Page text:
AEUK/8.2 generally provide events for people without disabilities. It may be necessary for the charity to book two or more time slots to facilitate a person’s involvement with a specific disability
What is the minimum age for participants on abseils?
What is the maximum age for abseiling participants?
Abseiling activities are mentally & physically challenging, but we will not stop any older person from having a go if they believe themselves to be fit enough. If there is any doubt, advise that the participant should ask their doctor.
What is the maximum weight for abseiling participants?
17 stone (108kg) for abseils. Larger people need to be fitted with a chest harness in addition to the waist harness. At some sites, participants may need to climb over a fence or rail to get to the abseil; therefore they must have ease of movement in order to do this.
What is the minimum weight for abseiling participants?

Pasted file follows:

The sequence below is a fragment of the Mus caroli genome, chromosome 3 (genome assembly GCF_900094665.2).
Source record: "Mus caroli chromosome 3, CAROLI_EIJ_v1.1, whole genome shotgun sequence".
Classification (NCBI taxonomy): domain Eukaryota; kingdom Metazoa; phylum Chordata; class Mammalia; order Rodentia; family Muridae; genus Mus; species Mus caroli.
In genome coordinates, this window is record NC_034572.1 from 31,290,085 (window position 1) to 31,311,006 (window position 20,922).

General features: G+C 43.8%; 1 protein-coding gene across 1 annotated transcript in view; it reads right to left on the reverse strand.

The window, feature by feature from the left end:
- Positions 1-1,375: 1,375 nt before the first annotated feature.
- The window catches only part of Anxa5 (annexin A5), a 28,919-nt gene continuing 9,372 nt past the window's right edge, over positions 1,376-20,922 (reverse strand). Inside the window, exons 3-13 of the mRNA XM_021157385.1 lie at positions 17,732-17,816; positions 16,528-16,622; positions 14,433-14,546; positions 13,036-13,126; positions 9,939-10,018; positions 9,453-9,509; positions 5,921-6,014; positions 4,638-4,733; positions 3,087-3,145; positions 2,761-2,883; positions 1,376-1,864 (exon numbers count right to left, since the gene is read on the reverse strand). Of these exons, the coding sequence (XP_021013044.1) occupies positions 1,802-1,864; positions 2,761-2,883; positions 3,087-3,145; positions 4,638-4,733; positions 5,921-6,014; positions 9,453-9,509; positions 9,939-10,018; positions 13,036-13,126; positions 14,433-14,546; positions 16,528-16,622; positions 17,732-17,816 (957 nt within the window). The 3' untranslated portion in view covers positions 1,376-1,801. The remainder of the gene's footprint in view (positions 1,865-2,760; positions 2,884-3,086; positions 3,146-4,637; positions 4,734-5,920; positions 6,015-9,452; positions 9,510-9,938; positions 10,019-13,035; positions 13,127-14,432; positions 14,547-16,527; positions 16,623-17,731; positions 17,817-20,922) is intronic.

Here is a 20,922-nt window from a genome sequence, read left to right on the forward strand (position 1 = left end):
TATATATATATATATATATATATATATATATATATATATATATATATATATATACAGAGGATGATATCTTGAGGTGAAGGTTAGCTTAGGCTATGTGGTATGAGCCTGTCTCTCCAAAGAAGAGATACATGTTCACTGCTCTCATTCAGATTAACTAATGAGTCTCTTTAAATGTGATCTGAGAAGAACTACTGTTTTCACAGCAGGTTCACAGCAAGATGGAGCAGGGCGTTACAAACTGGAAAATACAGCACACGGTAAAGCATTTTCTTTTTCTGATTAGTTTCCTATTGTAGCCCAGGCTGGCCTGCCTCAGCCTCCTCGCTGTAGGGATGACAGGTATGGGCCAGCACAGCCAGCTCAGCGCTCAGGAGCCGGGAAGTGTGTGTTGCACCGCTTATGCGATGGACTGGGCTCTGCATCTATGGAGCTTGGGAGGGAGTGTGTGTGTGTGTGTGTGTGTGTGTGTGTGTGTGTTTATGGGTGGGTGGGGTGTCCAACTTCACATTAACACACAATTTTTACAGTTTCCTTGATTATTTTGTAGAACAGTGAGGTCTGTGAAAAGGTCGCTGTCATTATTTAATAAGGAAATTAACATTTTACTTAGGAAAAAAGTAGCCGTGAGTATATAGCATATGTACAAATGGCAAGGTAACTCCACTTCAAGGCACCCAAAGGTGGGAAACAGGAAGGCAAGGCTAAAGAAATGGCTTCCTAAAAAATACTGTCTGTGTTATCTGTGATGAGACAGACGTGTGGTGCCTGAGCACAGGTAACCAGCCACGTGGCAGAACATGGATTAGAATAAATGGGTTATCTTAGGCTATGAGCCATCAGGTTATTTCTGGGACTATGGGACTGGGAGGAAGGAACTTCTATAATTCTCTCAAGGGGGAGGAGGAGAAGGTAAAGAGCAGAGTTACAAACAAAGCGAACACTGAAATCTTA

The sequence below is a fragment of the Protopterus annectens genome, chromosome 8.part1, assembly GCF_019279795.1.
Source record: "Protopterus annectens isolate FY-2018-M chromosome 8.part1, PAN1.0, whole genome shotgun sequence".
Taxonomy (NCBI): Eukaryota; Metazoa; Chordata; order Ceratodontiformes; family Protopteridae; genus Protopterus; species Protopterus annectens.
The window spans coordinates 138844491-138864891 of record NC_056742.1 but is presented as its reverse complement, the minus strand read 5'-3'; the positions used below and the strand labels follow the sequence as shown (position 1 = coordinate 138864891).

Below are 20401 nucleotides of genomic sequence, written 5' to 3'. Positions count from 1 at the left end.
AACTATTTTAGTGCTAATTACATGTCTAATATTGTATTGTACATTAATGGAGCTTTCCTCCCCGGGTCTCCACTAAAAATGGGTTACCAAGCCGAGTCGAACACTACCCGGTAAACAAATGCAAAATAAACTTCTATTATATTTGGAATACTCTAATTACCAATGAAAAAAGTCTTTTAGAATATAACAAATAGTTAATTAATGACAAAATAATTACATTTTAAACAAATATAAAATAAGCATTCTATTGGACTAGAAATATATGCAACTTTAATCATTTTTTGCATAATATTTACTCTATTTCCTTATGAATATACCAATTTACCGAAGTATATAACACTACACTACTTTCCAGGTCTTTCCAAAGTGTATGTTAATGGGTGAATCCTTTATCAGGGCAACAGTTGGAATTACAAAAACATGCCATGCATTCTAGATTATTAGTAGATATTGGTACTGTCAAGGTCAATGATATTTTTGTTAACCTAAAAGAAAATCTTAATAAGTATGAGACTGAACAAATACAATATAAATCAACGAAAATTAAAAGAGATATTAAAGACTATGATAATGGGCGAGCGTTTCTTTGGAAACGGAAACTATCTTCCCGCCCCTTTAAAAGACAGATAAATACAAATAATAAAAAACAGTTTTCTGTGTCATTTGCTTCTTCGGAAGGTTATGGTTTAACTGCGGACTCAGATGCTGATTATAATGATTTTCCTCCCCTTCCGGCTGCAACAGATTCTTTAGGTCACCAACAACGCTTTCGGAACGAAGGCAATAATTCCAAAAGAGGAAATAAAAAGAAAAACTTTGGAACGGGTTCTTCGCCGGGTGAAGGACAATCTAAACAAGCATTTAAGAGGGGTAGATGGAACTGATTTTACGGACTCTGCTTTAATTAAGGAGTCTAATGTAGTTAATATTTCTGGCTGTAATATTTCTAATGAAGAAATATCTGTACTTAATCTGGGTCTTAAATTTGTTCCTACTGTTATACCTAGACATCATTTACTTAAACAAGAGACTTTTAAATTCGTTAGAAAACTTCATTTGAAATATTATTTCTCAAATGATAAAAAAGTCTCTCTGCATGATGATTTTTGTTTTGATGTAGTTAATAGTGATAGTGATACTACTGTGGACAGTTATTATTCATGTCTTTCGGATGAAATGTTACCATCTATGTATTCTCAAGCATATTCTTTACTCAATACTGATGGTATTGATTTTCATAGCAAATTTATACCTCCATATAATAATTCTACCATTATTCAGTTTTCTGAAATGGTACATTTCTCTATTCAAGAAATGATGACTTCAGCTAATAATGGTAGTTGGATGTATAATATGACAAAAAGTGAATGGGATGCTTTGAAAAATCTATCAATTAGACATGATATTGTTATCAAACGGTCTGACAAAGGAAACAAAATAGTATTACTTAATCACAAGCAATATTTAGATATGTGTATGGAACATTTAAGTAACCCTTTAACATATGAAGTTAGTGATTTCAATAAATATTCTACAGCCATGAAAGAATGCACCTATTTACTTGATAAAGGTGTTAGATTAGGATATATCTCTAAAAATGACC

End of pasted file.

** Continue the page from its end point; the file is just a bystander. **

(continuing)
6 stone (38kg) for abseils. AEUK/8.2 reserve the right to prevent someone from doing an event if they are too small, and the weather is inclement, i.e. windy. Small people can get blown around more. This is not a frequent occurrence.
Is the equipment safe?
All of our equipment, especially ropes, are stored, maintained and replaced, as for the standard practice recommend by the manufacturers. All equipment is checked frequently and retired if there is any damage to any part. The equipment we use has an unspecified working life, and in his role as a technical advisor, Ian Loombe is qualified to make any inspections needed
Does 8.2 use qualified instructors?
8.2 only employ qualified staff when used in instructor roles, and we are governed by the MLTE (Mountain Leader Training Board- England) and the BMC (British Mountaineering Council). Ian Loombe is a member of AMI (Association of Mountaineering Instructors). Please look at www.mltb.org and www.aala.org.uk for more information. All of our instructors are First Aid qualified; they must be, in order to maintain their instructor qualifications.